List of products by brand Port Ellen Distillery

As the ferry approaches the pier at Port Ellen the most conspicuous sight is the huge maltings built alongside the distillery, and the most conspicuous smell that of burning peat, which pervades the entire village. Port Ellen grew up around the pier which was built to serve the distillery to which it gave its name, and quickly came to supersede Bowmore as the island's main port. Altrough it is not currently in production, Port Ellen is significant for a number of reasons. As the time of its foundation the distillery was used by Customs and Excise to test a new innovation - the spirit safe. Its use was to become law with the introduction of the Excise Act, but it should not be forced onto the industry without first checking that it would have no detrimental effect on the spirit. Robert Stein also carried out some of his early research work at Port Ellen, which resulted in the invention of the Patent still.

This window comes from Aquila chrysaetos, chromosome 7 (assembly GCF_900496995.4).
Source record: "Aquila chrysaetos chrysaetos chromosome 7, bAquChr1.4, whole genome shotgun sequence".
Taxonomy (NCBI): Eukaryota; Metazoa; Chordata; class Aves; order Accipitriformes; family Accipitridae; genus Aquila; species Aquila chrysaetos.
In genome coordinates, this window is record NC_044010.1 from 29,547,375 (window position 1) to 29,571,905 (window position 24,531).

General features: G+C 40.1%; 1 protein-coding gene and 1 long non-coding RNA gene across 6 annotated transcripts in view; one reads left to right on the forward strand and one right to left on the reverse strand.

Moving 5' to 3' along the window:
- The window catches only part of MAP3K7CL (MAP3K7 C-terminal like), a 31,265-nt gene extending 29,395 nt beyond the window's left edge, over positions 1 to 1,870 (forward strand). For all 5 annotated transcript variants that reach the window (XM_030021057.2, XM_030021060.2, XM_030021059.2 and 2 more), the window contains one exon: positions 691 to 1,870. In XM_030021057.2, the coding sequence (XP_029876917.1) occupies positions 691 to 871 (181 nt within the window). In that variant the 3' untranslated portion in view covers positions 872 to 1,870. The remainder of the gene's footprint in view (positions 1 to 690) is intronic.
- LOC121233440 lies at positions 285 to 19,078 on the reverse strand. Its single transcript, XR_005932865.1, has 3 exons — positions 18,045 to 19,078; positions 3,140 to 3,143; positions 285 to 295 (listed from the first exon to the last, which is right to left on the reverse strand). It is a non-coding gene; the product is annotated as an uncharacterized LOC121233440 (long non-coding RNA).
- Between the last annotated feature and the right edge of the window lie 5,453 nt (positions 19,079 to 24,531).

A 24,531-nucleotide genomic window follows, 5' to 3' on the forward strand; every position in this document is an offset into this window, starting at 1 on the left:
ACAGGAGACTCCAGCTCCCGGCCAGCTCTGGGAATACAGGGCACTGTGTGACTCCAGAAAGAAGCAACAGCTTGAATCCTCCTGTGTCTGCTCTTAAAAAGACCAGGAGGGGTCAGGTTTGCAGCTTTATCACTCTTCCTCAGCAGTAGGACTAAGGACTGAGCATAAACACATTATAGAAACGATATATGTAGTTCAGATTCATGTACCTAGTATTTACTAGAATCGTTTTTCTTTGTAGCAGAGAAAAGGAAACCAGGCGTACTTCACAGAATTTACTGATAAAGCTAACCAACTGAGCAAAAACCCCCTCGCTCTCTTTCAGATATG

Port Ellen's history is chequered, and its founder went bankrupt within a mounts of officially starting up the business in 1825. After 11 years the licence had passed to its sixth proprietor. John Ramsay was a Glasgow sherry importer and became one of the earliest pioneers in the export of Scotch whisky to the USA, spipping directly from the distillery. He also inaugurated the first passenger ferry between Glasgow and Islay: and became a major landowner in the southern area of the island, constributing greatly to the farming community. By 1930 the distillery was subsidiary of DCL, which closed it down at the onset of the Depression. For the next 37 years it was used only for malting and warehousing, a fate it still endures except for a brief revival from 1967 to 1984. By the early 1970's it was obvious that the three DCL distilleries on Islay were producing between them only a third of their total malt requirements, and so the decision was made to build a centralised maltings alongside the distillery at Port Ellen. The new facility opened in 1973 and now supplies all the working distilleries on Islay and Jura. It is a drum maltings, each of the seven drums holding 46 tons of barley. Germination takes five days, after which the green malt is dried in one of three kilns. The size of the charge means that kilning takes about 30 hours, twice as long as in an average drum maltings on the mainland. A combination of peat smoke and hot air is used to dry the grain and the exact amount of peating given depends on the distillery at which the malt will be used. Lagavulin, for instance, uses heavily peated malt yet surprisingly there is one distillery on Islay for which the malt is not peated at all. Her Majesty the Queen visited the maltings on 11 August 1980 and a special bottling of Port Ellen whisky was made to mark the occasion. Other than this, Port Ellen is only available from independent bottlers, but its single malt is typical of Islay's south coast and well worth trying should the chance present itself. The distillery is closed and unlikely to go back into production, although the warehouses are being used by Lagavulin.

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